Saturday, July 19, 2014

Submarine, Frigate Collide During Exercises

The wounded SS Carrera
Two of the Navy's newest ships were damaged when they collided against each other during a training exercise. No one was hurt, but the FF Almirante Condell and SS Carrera sustained structural damage. The sub's turret and the frigate's stern were damaged. Both boats sailed to the Asmar repair yard under their own power, reports said. The Navy is investigating the collision, which occurred early July 18 about 30 nautical miles off the port of Valparaiso. The accident leaves two important assets out of service and a black eye for its commanders. A congressional panel says it will investigate. The Condell, a Type 23 frigate, was acquired from the British Royal Navy, where it was named HMS Marlborough, and handed over to Chile in 2008. The Carrera is a Scorpene class submarine delivered in 2005. Update: Defense Minister Jorge Burgos said Aug. 13 the submarine and the frigate will be repaired and back in service by the end of the year. Both sustained "considerable" damage, Burgos added.

Monday, July 14, 2014

British Officer's Book Reveals 'Crucial' Chilean Role in Falklands

The secret assistance Chile gave the British in the Falklands War is no longer a secret. Years ago, retired Chilean Air Force Gen. Fernando Matthei revealed details on how Chile provided intelligence that helped the British win the 1982 war. Now, the main British figure in that alliance has written a book describing the secret program in greater detail. Sidney Edwards, an RAF officer, was the man sent to link up with Chilean military and set up the intelligence network. In 1978, Chile and Argentina were on the brink of war over three disputed islands at the tip of South America. So, London found a willing ally in Chile. Edwards says without Chile's help, Britain may have lost the war. From radar stations in Punta Arenas, Edwards could monitor Argentine air traffic and relay those movements to London. This allowed the British to preserve valuable air-defense resources. The radar monitoring, Edwards says, was "crucial" in winning the war. After the war, Chile was thanked with British jets and other military equipment. Ironically, the Chilean leader who approved the Edwards operation, Gen. Augusto Pinochet, was arrested and held in England for a year and a half on human rights charges brought by a Spanish judge.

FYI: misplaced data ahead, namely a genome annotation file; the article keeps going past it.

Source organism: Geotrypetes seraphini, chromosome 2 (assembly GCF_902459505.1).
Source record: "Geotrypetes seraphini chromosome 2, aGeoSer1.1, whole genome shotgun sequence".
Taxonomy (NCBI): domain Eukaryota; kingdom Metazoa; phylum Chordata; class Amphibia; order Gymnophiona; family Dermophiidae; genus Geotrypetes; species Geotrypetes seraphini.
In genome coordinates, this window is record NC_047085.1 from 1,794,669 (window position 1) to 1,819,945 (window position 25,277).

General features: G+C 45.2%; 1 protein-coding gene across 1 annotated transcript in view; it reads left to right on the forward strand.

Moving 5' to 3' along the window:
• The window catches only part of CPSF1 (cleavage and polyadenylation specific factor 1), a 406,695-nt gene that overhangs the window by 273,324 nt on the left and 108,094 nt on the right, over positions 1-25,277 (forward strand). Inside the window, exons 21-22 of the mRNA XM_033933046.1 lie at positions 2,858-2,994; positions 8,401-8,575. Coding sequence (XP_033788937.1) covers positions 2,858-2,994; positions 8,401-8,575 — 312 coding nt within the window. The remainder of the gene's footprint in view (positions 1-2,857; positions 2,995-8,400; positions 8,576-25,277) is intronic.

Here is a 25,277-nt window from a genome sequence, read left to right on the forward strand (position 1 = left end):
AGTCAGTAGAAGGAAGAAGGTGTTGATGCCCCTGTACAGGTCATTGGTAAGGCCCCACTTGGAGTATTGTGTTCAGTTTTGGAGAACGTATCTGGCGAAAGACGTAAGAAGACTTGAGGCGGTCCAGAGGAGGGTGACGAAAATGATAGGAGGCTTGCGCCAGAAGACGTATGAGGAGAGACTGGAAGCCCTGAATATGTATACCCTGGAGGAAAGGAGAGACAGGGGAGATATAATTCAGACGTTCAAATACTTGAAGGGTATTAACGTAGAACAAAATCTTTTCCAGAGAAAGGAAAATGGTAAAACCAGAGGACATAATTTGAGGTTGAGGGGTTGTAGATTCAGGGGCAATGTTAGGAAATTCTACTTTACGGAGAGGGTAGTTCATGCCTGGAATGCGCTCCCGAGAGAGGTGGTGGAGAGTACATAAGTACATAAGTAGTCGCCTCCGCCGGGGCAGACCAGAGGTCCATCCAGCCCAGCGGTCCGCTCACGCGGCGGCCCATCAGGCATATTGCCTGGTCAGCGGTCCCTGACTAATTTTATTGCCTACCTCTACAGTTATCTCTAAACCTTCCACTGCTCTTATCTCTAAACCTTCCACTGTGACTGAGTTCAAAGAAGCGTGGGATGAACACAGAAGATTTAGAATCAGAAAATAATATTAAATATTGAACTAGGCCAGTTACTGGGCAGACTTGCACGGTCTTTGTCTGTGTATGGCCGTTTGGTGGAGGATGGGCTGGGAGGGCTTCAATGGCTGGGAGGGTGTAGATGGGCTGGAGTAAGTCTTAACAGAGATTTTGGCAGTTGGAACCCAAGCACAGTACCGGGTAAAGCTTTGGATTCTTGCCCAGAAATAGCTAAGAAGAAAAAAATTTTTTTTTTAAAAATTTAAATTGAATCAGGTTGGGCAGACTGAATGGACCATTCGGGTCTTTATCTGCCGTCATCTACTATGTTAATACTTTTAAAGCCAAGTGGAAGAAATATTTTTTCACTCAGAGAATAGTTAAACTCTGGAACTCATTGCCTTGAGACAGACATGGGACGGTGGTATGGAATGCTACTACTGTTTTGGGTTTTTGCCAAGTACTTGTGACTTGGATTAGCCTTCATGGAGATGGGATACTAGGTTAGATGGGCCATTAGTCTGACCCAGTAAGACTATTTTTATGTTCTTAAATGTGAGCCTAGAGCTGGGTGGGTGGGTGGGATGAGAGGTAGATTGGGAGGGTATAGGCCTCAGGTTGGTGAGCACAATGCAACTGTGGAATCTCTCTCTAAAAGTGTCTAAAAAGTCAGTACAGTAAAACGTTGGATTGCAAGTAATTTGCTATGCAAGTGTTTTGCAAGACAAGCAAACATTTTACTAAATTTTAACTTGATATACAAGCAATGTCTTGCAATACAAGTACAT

Sunday, July 6, 2014

Politicians Urge Acquisition of New Presidential Jet

A Boeing 737-500 jet that has been the presidential aircraft since 1997 suffers from a short operating range, and that alone may be enough to get Chile to look for a VIP plane with longer range. The daily El Mercurio reported that a group of executives and government officials came back from a trip to Washington, D.C., exhausted from a flight that took 14 hours and two refueling stops. The 737 has adequate range for flights within South America, but no farther. The Air Force (FACh) has a Boeing 767 that can make the Santiago-U.S. trip nonstop, but it is not for exclusive presidential use and it may end up being sold. Another 737 has been converted for cargo. The fact that politicians want a new long-range transport makes it all the more possible that one will be purchased; they have most of the purse-strings to make it happen. But will it play in Peoria, or Peñalolén, shall we say? Spending upwards of $100 million on a VIP jet may not sit well with a citizenry that can point to health care, crime and education as bigger needs.